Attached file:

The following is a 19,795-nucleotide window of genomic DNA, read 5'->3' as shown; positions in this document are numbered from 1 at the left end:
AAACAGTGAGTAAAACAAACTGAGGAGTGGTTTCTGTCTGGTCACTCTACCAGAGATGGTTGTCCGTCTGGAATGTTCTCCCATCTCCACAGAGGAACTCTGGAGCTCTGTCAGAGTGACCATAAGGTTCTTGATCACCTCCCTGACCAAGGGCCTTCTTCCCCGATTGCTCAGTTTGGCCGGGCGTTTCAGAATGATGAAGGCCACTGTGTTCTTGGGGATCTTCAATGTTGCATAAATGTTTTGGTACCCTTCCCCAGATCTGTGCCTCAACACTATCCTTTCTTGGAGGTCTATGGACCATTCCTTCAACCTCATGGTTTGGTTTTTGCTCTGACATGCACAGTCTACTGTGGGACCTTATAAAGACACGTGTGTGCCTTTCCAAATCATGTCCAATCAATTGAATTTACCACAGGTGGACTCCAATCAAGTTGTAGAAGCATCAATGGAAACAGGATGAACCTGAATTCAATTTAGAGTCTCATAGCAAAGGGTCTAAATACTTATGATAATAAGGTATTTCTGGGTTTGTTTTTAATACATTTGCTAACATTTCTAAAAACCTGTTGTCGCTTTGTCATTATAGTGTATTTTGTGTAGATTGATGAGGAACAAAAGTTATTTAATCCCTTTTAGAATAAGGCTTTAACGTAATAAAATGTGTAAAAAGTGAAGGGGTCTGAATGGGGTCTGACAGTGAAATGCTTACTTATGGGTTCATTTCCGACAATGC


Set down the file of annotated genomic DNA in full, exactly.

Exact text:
The following is a 19,795-nucleotide window of genomic DNA, read 5'->3' as shown; positions in this document are numbered from 1 at the left end:
AAACAGTGAGTAAAACAAACTGAGGAGTGGTTTCTGTCTGGTCACTCTACCAGAGATGGTTGTCCGTCTGGAATGTTCTCCCATCTCCACAGAGGAACTCTGGAGCTCTGTCAGAGTGACCATAAGGTTCTTGATCACCTCCCTGACCAAGGGCCTTCTTCCCCGATTGCTCAGTTTGGCCGGGCGTTTCAGAATGATGAAGGCCACTGTGTTCTTGGGGATCTTCAATGTTGCATAAATGTTTTGGTACCCTTCCCCAGATCTGTGCCTCAACACTATCCTTTCTTGGAGGTCTATGGACCATTCCTTCAACCTCATGGTTTGGTTTTTGCTCTGACATGCACAGTCTACTGTGGGACCTTATAAAGACACGTGTGTGCCTTTCCAAATCATGTCCAATCAATTGAATTTACCACAGGTGGACTCCAATCAAGTTGTAGAAGCATCAATGGAAACAGGATGAACCTGAATTCAATTTAGAGTCTCATAGCAAAGGGTCTAAATACTTATGATAATAAGGTATTTCTGGGTTTGTTTTTAATACATTTGCTAACATTTCTAAAAACCTGTTGTCGCTTTGTCATTATAGTGTATTTTGTGTAGATTGATGAGGAACAAAAGTTATTTAATCCCTTTTAGAATAAGGCTTTAACGTAATAAAATGTGTAAAAAGTGAAGGGGTCTGAATGGGGTCTGACAGTGAAATGCTTACTTATGGGTTCATTTCCGACAATGC